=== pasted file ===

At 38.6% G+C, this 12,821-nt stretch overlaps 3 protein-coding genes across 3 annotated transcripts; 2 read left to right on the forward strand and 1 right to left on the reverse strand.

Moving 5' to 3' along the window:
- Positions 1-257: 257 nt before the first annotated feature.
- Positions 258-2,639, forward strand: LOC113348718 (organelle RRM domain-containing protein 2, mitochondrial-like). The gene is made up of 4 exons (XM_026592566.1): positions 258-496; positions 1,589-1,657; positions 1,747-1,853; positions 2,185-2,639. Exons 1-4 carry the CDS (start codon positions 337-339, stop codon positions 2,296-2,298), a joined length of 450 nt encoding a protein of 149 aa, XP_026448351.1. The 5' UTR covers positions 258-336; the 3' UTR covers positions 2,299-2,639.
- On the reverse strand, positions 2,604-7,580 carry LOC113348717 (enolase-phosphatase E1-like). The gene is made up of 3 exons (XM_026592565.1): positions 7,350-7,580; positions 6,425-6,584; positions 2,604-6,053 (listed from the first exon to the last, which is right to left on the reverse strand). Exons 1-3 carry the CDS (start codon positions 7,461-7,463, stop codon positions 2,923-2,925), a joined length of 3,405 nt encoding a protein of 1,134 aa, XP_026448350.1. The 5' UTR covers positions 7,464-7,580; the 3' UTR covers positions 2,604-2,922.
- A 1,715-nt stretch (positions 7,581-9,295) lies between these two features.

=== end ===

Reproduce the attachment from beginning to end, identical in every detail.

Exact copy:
At 38.6% G+C, this 12,821-nt stretch overlaps 3 protein-coding genes across 3 annotated transcripts; 2 read left to right on the forward strand and 1 right to left on the reverse strand.

Moving 5' to 3' along the window:
- Positions 1-257: 257 nt before the first annotated feature.
- Positions 258-2,639, forward strand: LOC113348718 (organelle RRM domain-containing protein 2, mitochondrial-like). The gene is made up of 4 exons (XM_026592566.1): positions 258-496; positions 1,589-1,657; positions 1,747-1,853; positions 2,185-2,639. Exons 1-4 carry the CDS (start codon positions 337-339, stop codon positions 2,296-2,298), a joined length of 450 nt encoding a protein of 149 aa, XP_026448351.1. The 5' UTR covers positions 258-336; the 3' UTR covers positions 2,299-2,639.
- On the reverse strand, positions 2,604-7,580 carry LOC113348717 (enolase-phosphatase E1-like). The gene is made up of 3 exons (XM_026592565.1): positions 7,350-7,580; positions 6,425-6,584; positions 2,604-6,053 (listed from the first exon to the last, which is right to left on the reverse strand). Exons 1-3 carry the CDS (start codon positions 7,461-7,463, stop codon positions 2,923-2,925), a joined length of 3,405 nt encoding a protein of 1,134 aa, XP_026448350.1. The 5' UTR covers positions 7,464-7,580; the 3' UTR covers positions 2,604-2,922.
- A 1,715-nt stretch (positions 7,581-9,295) lies between these two features.